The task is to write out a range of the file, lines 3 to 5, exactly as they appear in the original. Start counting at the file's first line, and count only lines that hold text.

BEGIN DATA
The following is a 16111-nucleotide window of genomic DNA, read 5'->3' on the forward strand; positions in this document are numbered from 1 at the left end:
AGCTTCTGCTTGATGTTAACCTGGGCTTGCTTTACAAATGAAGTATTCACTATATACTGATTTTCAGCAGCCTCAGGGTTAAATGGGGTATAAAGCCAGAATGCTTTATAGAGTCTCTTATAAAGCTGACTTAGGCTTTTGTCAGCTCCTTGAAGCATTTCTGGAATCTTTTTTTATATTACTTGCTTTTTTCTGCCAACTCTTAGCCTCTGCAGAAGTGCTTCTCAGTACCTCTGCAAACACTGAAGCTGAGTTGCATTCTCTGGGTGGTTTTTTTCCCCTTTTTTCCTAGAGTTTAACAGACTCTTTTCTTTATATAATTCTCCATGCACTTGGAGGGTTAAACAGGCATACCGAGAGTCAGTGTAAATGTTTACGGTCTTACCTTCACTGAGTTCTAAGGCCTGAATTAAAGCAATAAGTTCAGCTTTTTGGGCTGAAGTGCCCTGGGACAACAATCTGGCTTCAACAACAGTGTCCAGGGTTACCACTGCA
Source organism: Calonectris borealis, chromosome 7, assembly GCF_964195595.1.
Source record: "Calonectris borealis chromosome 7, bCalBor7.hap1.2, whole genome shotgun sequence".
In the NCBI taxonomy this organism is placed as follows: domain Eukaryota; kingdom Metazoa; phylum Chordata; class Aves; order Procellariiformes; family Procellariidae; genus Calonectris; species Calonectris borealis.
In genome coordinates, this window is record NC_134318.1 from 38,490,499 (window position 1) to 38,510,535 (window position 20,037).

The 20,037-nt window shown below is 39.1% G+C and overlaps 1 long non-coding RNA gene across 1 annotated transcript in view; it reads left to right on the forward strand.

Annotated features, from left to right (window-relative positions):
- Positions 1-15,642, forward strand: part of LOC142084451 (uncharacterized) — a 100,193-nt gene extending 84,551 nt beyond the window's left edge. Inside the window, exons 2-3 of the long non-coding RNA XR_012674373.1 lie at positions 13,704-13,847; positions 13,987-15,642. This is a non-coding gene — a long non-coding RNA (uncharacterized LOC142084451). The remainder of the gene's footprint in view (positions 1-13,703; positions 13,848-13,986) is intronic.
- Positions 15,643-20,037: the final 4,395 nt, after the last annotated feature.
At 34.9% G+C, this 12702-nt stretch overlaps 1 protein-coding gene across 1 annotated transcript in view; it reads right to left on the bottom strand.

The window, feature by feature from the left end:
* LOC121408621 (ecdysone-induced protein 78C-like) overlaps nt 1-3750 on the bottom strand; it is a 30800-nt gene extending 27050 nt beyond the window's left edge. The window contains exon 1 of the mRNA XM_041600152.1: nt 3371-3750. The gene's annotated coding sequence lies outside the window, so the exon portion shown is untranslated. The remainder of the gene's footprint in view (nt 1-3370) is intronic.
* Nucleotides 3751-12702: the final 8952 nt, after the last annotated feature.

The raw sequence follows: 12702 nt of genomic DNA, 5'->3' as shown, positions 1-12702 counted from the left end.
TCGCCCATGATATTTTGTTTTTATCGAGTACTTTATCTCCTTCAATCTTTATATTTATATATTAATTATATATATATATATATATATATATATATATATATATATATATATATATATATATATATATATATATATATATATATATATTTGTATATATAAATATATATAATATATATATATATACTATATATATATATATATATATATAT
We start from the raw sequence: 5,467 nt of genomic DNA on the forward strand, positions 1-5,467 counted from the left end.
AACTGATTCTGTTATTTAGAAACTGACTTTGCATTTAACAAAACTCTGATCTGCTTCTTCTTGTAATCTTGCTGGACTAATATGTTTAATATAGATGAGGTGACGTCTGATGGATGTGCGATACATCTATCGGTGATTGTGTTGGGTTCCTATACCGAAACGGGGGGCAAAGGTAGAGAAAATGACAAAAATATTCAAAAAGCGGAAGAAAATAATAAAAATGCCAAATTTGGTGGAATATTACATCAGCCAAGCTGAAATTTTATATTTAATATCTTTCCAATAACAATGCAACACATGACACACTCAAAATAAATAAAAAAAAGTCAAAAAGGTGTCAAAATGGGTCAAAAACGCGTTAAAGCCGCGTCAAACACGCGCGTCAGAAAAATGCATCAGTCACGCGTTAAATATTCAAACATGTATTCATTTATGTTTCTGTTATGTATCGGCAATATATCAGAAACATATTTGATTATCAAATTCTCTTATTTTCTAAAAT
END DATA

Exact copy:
Source organism: Calonectris borealis, chromosome 7, assembly GCF_964195595.1.
Source record: "Calonectris borealis chromosome 7, bCalBor7.hap1.2, whole genome shotgun sequence".
In the NCBI taxonomy this organism is placed as follows: domain Eukaryota; kingdom Metazoa; phylum Chordata; class Aves; order Procellariiformes; family Procellariidae; genus Calonectris; species Calonectris borealis.